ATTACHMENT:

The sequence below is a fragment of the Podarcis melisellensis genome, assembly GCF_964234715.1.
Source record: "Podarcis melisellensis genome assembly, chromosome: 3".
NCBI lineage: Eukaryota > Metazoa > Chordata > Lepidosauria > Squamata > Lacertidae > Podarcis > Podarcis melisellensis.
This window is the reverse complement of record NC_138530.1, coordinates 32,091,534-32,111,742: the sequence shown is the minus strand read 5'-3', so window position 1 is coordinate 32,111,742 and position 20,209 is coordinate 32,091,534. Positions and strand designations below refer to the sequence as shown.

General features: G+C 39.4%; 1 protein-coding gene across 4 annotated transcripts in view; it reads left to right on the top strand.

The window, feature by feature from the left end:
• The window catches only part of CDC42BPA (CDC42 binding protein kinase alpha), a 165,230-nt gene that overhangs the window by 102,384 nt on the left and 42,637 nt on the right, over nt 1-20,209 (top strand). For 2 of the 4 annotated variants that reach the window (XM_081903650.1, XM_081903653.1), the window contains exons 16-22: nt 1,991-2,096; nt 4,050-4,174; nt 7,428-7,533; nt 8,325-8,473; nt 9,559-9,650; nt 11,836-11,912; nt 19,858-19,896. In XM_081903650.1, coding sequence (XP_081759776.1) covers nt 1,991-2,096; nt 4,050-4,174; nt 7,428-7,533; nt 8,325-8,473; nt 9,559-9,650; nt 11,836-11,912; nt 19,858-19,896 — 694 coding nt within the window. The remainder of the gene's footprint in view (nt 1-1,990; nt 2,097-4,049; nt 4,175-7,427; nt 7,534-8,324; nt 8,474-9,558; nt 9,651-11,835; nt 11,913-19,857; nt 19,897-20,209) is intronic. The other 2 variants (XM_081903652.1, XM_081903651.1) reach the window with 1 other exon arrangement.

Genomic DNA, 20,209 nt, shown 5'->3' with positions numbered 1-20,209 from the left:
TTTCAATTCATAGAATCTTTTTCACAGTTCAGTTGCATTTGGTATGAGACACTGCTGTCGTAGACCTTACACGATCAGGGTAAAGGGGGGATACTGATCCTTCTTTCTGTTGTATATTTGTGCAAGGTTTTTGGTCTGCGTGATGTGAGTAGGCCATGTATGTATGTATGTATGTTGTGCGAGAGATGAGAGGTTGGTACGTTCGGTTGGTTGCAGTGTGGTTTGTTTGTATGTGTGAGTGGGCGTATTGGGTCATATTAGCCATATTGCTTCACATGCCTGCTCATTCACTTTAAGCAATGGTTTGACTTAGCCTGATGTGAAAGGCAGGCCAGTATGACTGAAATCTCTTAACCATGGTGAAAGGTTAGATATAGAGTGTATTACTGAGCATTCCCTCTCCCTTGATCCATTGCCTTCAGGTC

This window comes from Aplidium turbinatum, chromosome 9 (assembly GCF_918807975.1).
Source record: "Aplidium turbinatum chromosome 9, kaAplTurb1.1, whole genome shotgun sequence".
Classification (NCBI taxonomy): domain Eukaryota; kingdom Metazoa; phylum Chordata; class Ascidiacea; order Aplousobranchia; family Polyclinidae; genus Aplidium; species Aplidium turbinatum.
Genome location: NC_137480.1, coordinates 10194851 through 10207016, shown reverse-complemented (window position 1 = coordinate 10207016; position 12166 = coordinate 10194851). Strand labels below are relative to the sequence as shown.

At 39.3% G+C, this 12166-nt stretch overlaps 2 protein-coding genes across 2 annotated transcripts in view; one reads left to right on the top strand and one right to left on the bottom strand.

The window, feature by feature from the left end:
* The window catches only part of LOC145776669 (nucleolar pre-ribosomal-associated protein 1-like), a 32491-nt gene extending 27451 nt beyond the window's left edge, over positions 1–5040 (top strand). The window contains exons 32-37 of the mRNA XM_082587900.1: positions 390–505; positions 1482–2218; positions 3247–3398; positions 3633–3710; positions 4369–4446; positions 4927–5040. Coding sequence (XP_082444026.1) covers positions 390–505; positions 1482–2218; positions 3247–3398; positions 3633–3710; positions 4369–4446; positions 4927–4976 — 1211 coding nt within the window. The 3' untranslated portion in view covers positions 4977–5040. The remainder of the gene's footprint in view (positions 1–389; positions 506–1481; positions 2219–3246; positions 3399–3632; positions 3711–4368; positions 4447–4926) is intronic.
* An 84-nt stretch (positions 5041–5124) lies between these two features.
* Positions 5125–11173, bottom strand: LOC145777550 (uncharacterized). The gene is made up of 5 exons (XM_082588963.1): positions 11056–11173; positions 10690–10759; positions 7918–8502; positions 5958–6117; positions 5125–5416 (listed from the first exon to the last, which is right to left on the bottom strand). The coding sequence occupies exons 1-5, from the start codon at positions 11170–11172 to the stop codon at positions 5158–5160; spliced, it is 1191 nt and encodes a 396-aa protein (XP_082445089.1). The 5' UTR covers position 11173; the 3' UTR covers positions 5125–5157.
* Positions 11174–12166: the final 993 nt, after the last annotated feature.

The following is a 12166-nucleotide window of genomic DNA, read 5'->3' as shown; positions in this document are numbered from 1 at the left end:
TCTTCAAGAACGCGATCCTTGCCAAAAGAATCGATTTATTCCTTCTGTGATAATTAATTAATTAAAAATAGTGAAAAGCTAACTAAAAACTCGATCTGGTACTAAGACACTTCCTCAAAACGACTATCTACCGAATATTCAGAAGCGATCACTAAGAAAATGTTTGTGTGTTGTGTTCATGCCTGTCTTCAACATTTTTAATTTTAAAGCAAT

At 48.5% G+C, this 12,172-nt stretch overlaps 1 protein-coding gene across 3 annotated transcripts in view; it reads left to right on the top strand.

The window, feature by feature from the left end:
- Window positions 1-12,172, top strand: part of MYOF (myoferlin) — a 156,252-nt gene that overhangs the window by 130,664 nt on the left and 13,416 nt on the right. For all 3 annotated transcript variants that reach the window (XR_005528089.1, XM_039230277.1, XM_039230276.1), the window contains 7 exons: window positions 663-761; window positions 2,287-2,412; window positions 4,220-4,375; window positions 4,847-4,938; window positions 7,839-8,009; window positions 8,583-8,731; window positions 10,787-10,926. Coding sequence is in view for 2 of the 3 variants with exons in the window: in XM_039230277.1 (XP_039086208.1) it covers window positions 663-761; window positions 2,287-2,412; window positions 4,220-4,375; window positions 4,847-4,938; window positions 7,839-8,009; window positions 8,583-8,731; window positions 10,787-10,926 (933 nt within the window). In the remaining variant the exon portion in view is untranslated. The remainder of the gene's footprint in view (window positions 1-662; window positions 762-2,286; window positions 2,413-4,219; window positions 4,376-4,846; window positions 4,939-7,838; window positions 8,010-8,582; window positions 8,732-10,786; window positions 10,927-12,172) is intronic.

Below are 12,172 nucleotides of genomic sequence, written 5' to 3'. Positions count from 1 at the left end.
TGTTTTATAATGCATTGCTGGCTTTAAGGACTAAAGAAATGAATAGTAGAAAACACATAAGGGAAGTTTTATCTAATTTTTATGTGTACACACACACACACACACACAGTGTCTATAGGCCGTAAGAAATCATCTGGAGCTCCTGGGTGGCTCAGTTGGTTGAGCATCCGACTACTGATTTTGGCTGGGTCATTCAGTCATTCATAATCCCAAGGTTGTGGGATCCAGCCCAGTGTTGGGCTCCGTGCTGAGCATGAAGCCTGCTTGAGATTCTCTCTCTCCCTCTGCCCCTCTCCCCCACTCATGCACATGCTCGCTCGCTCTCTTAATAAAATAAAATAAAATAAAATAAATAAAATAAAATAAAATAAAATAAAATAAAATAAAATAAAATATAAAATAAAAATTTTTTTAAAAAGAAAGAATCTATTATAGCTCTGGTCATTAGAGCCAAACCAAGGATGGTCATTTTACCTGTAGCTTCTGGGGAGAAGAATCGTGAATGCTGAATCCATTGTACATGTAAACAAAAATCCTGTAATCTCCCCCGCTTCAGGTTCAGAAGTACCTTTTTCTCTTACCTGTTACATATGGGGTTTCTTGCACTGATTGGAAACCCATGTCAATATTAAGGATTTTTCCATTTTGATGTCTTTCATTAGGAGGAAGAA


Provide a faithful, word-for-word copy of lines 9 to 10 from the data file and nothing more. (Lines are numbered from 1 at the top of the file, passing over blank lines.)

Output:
TTTCAATTCATAGAATCTTTTTCACAGTTCAGTTGCATTTGGTATGAGACACTGCTGTCGTAGACCTTACACGATCAGGGTAAAGGGGGGATACTGATCCTTCTTTCTGTTGTATATTTGTGCAAGGTTTTTGGTCTGCGTGATGTGAGTAGGCCATGTATGTATGTATGTATGTTGTGCGAGAGATGAGAGGTTGGTACGTTCGGTTGGTTGCAGTGTGGTTTGTTTGTATGTGTGAGTGGGCGTATTGGGTCATATTAGCCATATTGCTTCACATGCCTGCTCATTCACTTTAAGCAATGGTTTGACTTAGCCTGATGTGAAAGGCAGGCCAGTATGACTGAAATCTCTTAACCATGGTGAAAGGTTAGATATAGAGTGTATTACTGAGCATTCCCTCTCCCTTGATCCATTGCCTTCAGGTC

This window comes from Aplidium turbinatum, chromosome 9 (assembly GCF_918807975.1).